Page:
Remember "Brightest Day?" Arguably a quite good mini-series done by Geoff Johns (whose work can be spotty) and Peter Tomasi (a pretty talented person) this basically was what came after the sometimes good and sometimes dreadful, "Blackest Night," event. I've re-read the event in a trade (the 1st one) and my old comics as when it first came out I just kind of skimmed it instead of reading closely. I zoned out a bit around the 7th issue which finally sort-of explained what the point of the series was. Things did pick-up however.
A weekly series (Like the great "52") that didn't actually have the events take place every week (unlike "52"), "Brightest Day," followed some of the characters who seemingly were inexplicably brought back to life at the end of, "Blackest Night," whilst a few other characters who were resurrected kind of did their own thing in separate comics and mini-series. Some of the resurrections were obviously going to happen (Aquaman, Martian Manhunter) a few were out of left-field(Reverse-Flash, Maxwell Lord) and by far the most clever was Deadman, whose whole point of being a character is that he's....well, dead.
One of the most interesting things about reading, "Brightest Day," now is seeing what aspects of the continuity "stuck" in the New 52 and what was changed or essentially dropped. Deadman was still dating Dove (as appears to have ended badly in "Hawk and Dove" and "Justice League Dark", Blackest Night still apparently happened (as shown in, "Green Lantern)," and the Swamp Thing came back from the dead (as shown in "Swamp Thing").
However, Firestorm was completely rebooted along with Hawkman, Martian Manhunter is a quite different person with a vastly altered history with the Justice League, and as for Aquaman...well, this sort of gently started the, "He's a no-nonsense guy who is pretty pissed," style of the character we have in the New 52. Yeah, the New 52 is still a bit of a mess continuity-wise because it chose to keep some things going but re-started most. Also, "Brightest Day," introduced the neat Aqualad!
This was a fun series that somewhat made sense as inevitably a fair amount of the characters turned out to not matter much to the main series even if they had their moments in the Big, "Brightest Day #0," issue which kicked things off. Maxwell Lord basically just was important to the Generation Lost mini-series, I have no idea what purpose Jade or Osiris served, and that guy who throws the boomerang really wasn't in the comic at all until at the end when he was needed to move the plot along.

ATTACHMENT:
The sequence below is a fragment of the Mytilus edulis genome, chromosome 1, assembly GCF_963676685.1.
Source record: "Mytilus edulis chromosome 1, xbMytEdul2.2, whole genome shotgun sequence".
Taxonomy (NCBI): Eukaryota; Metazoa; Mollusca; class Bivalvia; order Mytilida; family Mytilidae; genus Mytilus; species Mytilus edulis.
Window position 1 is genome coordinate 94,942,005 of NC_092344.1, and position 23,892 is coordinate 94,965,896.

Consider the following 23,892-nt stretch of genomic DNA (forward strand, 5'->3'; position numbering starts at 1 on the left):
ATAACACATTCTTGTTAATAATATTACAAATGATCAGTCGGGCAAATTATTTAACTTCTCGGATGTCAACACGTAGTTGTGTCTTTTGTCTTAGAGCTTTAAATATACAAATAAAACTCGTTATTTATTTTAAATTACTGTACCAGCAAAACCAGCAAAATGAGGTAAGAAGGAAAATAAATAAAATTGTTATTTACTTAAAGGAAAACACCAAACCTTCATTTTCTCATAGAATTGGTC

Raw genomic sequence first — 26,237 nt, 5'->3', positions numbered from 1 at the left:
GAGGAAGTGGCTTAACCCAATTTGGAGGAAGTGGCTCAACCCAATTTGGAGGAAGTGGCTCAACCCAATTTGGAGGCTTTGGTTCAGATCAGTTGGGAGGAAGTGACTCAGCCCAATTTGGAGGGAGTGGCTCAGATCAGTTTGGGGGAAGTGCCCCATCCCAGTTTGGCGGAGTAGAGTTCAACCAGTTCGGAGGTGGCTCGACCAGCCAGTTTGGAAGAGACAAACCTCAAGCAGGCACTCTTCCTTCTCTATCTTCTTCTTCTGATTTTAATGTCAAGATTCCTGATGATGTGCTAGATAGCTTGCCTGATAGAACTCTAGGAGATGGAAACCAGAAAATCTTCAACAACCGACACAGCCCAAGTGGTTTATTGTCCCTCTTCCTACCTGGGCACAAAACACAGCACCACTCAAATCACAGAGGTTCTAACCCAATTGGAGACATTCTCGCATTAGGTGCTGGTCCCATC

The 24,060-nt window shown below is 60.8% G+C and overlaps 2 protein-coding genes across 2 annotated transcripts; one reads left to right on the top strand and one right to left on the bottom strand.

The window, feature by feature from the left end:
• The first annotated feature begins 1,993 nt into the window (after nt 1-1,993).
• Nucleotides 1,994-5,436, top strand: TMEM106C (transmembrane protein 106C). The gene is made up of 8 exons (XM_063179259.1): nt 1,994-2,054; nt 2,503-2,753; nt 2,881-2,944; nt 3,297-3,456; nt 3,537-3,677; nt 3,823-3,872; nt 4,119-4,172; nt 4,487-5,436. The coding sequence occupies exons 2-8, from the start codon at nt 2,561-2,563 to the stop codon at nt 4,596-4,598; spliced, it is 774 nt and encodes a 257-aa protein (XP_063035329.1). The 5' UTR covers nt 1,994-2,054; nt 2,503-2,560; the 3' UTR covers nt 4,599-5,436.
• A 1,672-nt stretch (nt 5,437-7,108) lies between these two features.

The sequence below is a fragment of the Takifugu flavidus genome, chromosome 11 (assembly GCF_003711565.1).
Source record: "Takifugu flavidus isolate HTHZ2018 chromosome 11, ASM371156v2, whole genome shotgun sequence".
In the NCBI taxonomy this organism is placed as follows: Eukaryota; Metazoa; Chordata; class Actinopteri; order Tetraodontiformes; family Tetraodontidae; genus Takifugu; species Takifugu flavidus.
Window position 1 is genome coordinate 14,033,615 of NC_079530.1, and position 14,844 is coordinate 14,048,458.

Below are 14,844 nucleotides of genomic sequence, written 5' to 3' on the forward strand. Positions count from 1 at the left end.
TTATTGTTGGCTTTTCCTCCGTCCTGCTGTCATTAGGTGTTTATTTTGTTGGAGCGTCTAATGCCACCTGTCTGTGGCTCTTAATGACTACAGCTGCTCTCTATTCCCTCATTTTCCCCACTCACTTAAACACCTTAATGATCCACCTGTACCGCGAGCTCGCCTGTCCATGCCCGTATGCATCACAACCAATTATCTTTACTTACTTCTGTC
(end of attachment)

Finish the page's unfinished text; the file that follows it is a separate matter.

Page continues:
As I've stated, this was all mainly an excuse to bring back Swamp Thing as a guardian of the world (or something) who got rid of the last of Nekron's evil left over from the, "Blackest Night," comics. Also, it brought John Constantine back into the main DC Universe whilst he continued to exist in a Vertigo comic, so kudos to, "Brightest Day," for that.
Of course, this was a bit of a false-start for ol' John as even though he is doing a great job as a character in, "Justice League Dark," he was in the terrible mini-series about Swamp Thing that came after this and was--as I stated--just dreadful. Titled, "The Search For Swamp Thing," the plot was thin, the ending was both rushed and stupid, and the whole three-issues just seemed completely pointless other than slightly helping to establish the Swamp Thing and John Constatine in the DC Universe (and drop some hints about "The Green" and "The Rot" that would actually turn out to be important in the New 52's, "Swamp Thing," and "Animal Man," but even that doesn't make this stinker worth a gander). Yeah, this was bad, but, "Brightest Day," was still pretty good even with the nasty aftertaste of, "The Search for Swamp Thing."
As I said, "Brightest Day," was enjoyable. So much happens its hard to describe. From events on Hawkworld that somehow involve the Lanterns who control love, to Aquaman temporarily only being able to control dead sea-life in a disturbing twist, to some actually quite sweet moments between the now-living Deadman and his grandfather--yeah, a lot happens, with some of it being more useful to the overall story than other parts.
So, the series started out slow, but actually did speed-up, was pretty fun even if at times it did not make sense, and introduced Aqualad, who was pretty interesting considering he was the evil Black Manta's son but worked with Aquaman. One major problem of the story can be expressed though with the character of Black Manta--sometimes the series would have a character appear and then they wouldn't pop up for a bunch of issues. Manta was in the zero issue and I don't think we saw him again until around the ninth issue. Hawkman and Hawkgirl would get most of an issue and then disappear (same with Firestorm), Martian Manhunter has essentially his own cool issue where he's tricked into thinking he's living in a perfect world but isn't...and after that issue his story really just fizzles out.
Besides my complaints, I really did have a fun time, which--with some of the comics coming out these days from DC--is a bit harder to do now (some of the New 52 is leaving quite cold while other parts are fun). I'd give this series a read--although you really need to ingest, "Blackest Night," first to fully understand it.
Brightest Day #0-#24--3.5 out of 5 stars.
The Search For Swamp Thing #1-#3--1 out of 5 stars.